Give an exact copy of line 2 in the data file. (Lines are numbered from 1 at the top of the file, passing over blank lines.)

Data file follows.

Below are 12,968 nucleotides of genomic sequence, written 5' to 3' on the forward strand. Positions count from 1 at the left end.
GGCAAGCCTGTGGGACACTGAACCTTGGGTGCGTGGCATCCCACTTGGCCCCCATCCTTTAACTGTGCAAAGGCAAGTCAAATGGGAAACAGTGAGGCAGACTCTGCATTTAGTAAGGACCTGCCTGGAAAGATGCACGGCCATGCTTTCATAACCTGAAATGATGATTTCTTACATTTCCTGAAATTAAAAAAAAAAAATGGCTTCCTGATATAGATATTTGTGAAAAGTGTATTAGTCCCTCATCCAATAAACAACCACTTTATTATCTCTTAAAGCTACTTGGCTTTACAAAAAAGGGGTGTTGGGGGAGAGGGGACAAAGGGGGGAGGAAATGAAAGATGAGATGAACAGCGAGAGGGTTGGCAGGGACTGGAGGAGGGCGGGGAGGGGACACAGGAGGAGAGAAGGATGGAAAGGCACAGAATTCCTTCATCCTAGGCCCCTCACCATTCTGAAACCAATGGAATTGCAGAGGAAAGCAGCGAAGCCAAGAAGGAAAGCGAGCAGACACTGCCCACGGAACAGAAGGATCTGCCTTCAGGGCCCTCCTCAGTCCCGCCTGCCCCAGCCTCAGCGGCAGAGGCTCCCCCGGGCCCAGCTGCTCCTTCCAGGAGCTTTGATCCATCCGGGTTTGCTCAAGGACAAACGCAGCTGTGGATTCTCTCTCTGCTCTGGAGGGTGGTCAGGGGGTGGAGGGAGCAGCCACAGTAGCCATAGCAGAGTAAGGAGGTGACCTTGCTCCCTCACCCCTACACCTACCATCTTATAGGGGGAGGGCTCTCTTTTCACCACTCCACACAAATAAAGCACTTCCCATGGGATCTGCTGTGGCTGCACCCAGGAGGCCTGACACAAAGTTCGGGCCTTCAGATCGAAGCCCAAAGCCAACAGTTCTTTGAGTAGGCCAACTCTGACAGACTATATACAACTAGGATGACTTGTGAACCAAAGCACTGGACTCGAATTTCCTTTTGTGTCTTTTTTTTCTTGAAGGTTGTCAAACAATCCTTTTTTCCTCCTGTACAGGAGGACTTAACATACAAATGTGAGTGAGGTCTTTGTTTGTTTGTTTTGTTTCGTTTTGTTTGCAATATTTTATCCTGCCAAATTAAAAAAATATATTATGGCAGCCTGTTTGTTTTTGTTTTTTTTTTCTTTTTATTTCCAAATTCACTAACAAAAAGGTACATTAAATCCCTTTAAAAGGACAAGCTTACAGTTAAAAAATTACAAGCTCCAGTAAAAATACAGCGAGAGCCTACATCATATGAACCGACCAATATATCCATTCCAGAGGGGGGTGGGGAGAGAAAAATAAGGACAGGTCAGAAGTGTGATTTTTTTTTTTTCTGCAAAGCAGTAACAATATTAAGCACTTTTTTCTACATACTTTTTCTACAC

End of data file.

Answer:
GGCAAGCCTGTGGGACACTGAACCTTGGGTGCGTGGCATCCCACTTGGCCCCCATCCTTTAACTGTGCAAAGGCAAGTCAAATGGGAAACAGTGAGGCAGACTCTGCATTTAGTAAGGACCTGCCTGGAAAGATGCACGGCCATGCTTTCATAACCTGAAATGATGATTTCTTACATTTCCTGAAATTAAAAAAAAAAAATGGCTTCCTGATATAGATATTTGTGAAAAGTGTATTAGTCCCTCATCCAATAAACAACCACTTTATTATCTCTTAAAGCTACTTGGCTTTACAAAAAAGGGGTGTTGGGGGAGAGGGGACAAAGGGGGGAGGAAATGAAAGATGAGATGAACAGCGAGAGGGTTGGCAGGGACTGGAGGAGGGCGGGGAGGGGACACAGGAGGAGAGAAGGATGGAAAGGCACAGAATTCCTTCATCCTAGGCCCCTCACCATTCTGAAACCAATGGAATTGCAGAGGAAAGCAGCGAAGCCAAGAAGGAAAGCGAGCAGACACTGCCCACGGAACAGAAGGATCTGCCTTCAGGGCCCTCCTCAGTCCCGCCTGCCCCAGCCTCAGCGGCAGAGGCTCCCCCGGGCCCAGCTGCTCCTTCCAGGAGCTTTGATCCATCCGGGTTTGCTCAAGGACAAACGCAGCTGTGGATTCTCTCTCTGCTCTGGAGGGTGGTCAGGGGGTGGAGGGAGCAGCCACAGTAGCCATAGCAGAGTAAGGAGGTGACCTTGCTCCCTCACCCCTACACCTACCATCTTATAGGGGGAGGGCTCTCTTTTCACCACTCCACACAAATAAAGCACTTCCCATGGGATCTGCTGTGGCTGCACCCAGGAGGCCTGACACAAAGTTCGGGCCTTCAGATCGAAGCCCAAAGCCAACAGTTCTTTGAGTAGGCCAACTCTGACAGACTATATACAACTAGGATGACTTGTGAACCAAAGCACTGGACTCGAATTTCCTTTTGTGTCTTTTTTTTCTTGAAGGTTGTCAAACAATCCTTTTTTCCTCCTGTACAGGAGGACTTAACATACAAATGTGAGTGAGGTCTTTGTTTGTTTGTTTTGTTTCGTTTTGTTTGCAATATTTTATCCTGCCAAATTAAAAAAATATATTATGGCAGCCTGTTTGTTTTTGTTTTTTTTTTCTTTTTATTTCCAAATTCACTAACAAAAAGGTACATTAAATCCCTTTAAAAGGACAAGCTTACAGTTAAAAAATTACAAGCTCCAGTAAAAATACAGCGAGAGCCTACATCATATGAACCGACCAATATATCCATTCCAGAGGGGGGTGGGGAGAGAAAAATAAGGACAGGTCAGAAGTGTGATTTTTTTTTTTTCTGCAAAGCAGTAACAATATTAAGCACTTTTTTCTACATACTTTTTCTACAC